Community diseases stack 1

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Author:
WindWell2794
ID:
268988
Filename:
Community diseases stack 1
Updated:
2014-04-02 20:08:30
Tags:
Chlamydia cutaneous anthrax botulsim genital warts gonorrhea H1N1
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Stack 1---50 cards of diseases
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  1. Botulism transmission
    • foodborne: eating foods that have botulinum toxin
    • Infant: consuming spores of botulinum bacteria, which then grows int he intestines and release toxin
    • Adult intestinal toxemia: same as infant 
    • Iatrogenic: occurs from accidental OD of botulinum toxin
  2. Botulism sign and symptoms
    • double vision, blurred vision, drooping eyelids, slurred speech, difficulty swallowing, dry mouth and muscle weakness. 
    • Infants are lethargic, feed poorly, constipated, weak cry, poor muscle tone
    • if untreated paralysis of respiratory muscles, legs, arms, and trunk
  3. Botulism onset of symptoms
    if food borne causes symptoms begin 18-36 hrs. after eating but can occur as early as 6 hours or as late as 10 days
  4. Botulism diagnosis
    tests for botulinum toxin and for bacteria that cause botulism can be performed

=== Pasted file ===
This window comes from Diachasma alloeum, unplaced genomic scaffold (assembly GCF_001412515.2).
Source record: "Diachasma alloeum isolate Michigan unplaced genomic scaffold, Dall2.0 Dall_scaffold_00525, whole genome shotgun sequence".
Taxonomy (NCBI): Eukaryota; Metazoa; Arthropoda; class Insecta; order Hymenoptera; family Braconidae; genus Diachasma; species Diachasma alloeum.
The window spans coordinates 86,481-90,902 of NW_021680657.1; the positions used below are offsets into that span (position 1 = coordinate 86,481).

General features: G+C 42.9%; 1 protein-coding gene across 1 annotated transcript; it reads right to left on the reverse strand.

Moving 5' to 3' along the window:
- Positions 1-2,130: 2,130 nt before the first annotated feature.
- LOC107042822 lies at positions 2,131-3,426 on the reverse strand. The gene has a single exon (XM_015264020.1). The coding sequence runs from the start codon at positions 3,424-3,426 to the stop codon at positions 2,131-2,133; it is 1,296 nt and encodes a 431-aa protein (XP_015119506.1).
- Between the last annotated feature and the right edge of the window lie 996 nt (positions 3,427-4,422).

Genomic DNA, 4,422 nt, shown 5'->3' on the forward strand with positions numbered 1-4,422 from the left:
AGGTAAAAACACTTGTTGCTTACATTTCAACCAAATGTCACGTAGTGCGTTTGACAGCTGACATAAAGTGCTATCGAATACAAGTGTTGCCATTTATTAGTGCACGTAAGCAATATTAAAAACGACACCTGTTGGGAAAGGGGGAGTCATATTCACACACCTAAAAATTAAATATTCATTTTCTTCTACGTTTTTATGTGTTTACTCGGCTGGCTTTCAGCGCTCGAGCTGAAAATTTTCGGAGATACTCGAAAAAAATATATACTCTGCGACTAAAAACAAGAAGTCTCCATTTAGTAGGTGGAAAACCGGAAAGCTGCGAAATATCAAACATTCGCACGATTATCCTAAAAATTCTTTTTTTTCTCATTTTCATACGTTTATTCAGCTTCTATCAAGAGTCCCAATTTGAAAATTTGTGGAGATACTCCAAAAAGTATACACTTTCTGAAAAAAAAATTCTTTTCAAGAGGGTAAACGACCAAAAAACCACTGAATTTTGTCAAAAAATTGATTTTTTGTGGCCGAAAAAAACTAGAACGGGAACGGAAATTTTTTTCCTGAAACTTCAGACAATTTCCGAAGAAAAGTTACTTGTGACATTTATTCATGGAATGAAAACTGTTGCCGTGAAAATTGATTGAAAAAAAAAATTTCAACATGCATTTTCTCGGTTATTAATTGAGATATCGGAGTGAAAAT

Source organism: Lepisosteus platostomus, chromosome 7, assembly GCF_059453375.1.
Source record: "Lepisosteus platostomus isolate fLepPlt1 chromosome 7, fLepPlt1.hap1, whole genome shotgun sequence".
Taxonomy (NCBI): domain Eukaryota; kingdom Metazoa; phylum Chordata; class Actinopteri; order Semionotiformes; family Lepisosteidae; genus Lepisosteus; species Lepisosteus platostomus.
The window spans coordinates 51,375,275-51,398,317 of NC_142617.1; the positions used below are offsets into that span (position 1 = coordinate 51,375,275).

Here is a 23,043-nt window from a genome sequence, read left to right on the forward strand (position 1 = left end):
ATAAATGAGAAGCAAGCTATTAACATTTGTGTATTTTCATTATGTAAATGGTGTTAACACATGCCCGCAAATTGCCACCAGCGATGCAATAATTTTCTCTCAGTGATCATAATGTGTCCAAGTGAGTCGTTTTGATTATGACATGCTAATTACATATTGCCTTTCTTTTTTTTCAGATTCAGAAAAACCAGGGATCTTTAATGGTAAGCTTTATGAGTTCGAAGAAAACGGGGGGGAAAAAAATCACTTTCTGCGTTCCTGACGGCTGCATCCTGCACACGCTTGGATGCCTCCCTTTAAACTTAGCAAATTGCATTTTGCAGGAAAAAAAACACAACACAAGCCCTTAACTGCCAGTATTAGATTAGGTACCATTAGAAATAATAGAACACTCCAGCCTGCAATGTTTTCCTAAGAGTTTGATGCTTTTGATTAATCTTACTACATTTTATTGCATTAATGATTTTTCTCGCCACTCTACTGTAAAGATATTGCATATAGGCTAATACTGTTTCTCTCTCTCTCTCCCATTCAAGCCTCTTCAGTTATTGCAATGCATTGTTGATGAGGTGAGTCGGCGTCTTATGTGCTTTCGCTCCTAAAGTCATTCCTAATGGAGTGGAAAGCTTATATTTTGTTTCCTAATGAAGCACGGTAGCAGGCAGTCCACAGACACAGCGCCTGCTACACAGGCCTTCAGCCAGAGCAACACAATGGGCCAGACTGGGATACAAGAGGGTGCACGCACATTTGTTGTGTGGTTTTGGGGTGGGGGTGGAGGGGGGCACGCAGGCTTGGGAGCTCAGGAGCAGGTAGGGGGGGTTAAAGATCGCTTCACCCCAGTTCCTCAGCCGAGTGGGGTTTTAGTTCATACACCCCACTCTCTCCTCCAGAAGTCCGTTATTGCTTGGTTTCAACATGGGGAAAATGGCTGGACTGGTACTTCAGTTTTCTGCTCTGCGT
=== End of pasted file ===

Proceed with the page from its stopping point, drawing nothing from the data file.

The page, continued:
5. Botulism treatment
    • Respiratory and paralysis may necessitate breathing machine for weeks/months plus intensive medical and nursing care
    • antitoxin which blocks action of toxin in the blood
    • may try to remove contaminated food from gut by inducing vomiting or using enemas
  6. Botulism Vaccine
    None
  7. Botulism reportable in Illinois?
    Yes
  8. Botulism education
    Boil food in cans for 10 minutes before eating. Seek treatment for infected wounds promptly and avoid injectable street drugs. Don't feed infants honey.
  9. Chlamydia transmission
    sexual contact; anal, vaginal, or oral. Has to be unprotected and person can have been treated previously for it
  10. Chlamydia signs and symptoms
    • Most don't have any
    • Women: abnormal vaginal discharge, burning sensation when urinating 
    • Men: discharge from penis, burning sensation when urinating, pain/swelling in 1 or both testes
  11. Chlamydia onset of symptoms
    Most are asymptomatic but if symptoms occur it will be several weeks before they occur
  12. Chlamydia how to diagnose
    • Urine sample or swab sample from vagina